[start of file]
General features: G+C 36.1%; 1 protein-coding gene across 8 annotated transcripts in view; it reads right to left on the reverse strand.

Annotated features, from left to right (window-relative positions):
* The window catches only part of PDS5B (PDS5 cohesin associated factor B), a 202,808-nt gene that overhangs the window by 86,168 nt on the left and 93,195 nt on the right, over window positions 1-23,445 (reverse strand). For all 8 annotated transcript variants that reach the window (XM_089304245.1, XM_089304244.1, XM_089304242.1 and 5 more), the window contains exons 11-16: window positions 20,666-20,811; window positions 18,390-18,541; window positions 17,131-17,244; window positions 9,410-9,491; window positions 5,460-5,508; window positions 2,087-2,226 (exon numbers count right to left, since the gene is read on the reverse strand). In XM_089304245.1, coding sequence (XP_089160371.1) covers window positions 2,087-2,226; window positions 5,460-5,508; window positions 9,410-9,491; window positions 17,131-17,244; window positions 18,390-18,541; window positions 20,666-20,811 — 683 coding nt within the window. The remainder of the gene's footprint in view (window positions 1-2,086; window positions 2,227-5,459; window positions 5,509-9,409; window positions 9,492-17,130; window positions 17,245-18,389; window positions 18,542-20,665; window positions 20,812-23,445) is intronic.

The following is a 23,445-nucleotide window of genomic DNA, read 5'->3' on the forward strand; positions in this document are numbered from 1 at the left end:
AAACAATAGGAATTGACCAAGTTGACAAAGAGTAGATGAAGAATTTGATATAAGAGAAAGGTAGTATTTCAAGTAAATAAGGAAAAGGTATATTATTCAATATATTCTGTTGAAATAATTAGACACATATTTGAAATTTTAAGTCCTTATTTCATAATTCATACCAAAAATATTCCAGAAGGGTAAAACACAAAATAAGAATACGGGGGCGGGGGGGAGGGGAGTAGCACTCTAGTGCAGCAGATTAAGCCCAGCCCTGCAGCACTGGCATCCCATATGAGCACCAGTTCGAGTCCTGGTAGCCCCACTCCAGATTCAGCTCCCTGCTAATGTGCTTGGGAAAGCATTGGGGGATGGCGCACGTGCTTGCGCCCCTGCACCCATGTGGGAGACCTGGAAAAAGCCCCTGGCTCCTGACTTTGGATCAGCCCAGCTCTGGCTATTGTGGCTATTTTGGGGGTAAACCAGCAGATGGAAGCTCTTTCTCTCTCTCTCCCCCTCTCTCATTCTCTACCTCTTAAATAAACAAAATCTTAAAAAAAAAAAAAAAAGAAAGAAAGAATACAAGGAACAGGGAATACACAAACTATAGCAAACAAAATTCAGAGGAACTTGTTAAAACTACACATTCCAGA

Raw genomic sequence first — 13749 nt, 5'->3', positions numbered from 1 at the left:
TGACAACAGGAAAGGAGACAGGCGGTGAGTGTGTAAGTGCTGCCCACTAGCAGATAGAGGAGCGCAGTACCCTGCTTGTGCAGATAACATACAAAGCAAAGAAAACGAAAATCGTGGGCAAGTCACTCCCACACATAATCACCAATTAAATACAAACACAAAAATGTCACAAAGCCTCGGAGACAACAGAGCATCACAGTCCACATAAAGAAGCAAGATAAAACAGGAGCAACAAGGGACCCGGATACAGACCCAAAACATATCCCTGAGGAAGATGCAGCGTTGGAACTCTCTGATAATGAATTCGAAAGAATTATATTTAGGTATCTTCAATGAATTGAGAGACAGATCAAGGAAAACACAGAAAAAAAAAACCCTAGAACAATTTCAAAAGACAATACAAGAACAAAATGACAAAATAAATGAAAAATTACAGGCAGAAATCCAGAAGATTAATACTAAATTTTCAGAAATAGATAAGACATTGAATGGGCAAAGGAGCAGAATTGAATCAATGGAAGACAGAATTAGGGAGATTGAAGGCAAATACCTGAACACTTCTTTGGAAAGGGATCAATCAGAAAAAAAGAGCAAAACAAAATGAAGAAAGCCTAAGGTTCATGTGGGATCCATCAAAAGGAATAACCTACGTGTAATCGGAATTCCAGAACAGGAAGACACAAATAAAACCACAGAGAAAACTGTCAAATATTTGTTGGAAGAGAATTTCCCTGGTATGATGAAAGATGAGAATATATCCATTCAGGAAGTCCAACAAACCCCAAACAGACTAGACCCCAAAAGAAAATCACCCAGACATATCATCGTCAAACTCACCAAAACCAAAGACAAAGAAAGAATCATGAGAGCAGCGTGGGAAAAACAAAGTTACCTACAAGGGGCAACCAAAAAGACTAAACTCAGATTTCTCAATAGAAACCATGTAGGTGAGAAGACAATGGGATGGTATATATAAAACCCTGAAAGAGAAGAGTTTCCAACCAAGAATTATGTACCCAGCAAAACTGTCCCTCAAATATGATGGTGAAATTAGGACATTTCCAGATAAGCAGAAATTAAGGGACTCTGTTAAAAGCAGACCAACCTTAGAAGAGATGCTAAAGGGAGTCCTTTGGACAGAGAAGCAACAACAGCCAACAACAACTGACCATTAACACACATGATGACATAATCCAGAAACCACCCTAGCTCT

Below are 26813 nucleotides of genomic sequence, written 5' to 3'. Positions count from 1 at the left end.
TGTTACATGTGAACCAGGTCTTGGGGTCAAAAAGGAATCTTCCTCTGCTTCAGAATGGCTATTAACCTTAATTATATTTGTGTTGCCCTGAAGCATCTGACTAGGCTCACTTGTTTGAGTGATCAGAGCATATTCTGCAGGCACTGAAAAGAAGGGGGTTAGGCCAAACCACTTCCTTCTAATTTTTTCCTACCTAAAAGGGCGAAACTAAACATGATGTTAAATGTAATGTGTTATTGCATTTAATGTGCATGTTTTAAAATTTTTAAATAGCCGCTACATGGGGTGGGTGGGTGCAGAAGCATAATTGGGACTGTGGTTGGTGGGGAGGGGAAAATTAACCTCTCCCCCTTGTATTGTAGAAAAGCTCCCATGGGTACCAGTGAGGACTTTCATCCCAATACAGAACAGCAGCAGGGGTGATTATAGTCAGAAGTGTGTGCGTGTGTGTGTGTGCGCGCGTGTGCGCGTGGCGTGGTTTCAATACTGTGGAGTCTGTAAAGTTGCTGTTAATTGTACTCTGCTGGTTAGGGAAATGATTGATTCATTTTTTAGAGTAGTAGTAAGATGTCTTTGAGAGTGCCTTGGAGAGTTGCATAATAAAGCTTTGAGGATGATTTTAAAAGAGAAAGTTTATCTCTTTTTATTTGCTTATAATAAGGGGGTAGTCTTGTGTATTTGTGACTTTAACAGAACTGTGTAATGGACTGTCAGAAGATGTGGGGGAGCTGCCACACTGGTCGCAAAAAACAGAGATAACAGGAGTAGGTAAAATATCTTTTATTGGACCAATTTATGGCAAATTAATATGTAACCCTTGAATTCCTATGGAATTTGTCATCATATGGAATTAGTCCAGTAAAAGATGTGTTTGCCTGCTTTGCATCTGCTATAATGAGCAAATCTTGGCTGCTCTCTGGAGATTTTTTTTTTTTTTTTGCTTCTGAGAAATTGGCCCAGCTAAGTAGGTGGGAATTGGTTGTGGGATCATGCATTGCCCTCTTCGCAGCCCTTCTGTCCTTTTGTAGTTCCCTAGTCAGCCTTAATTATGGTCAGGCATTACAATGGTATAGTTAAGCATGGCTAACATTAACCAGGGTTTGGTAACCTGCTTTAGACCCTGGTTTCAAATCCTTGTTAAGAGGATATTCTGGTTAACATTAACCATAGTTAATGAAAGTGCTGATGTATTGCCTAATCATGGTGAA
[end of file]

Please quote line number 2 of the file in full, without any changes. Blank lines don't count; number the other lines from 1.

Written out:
Annotated features, from left to right (window-relative positions):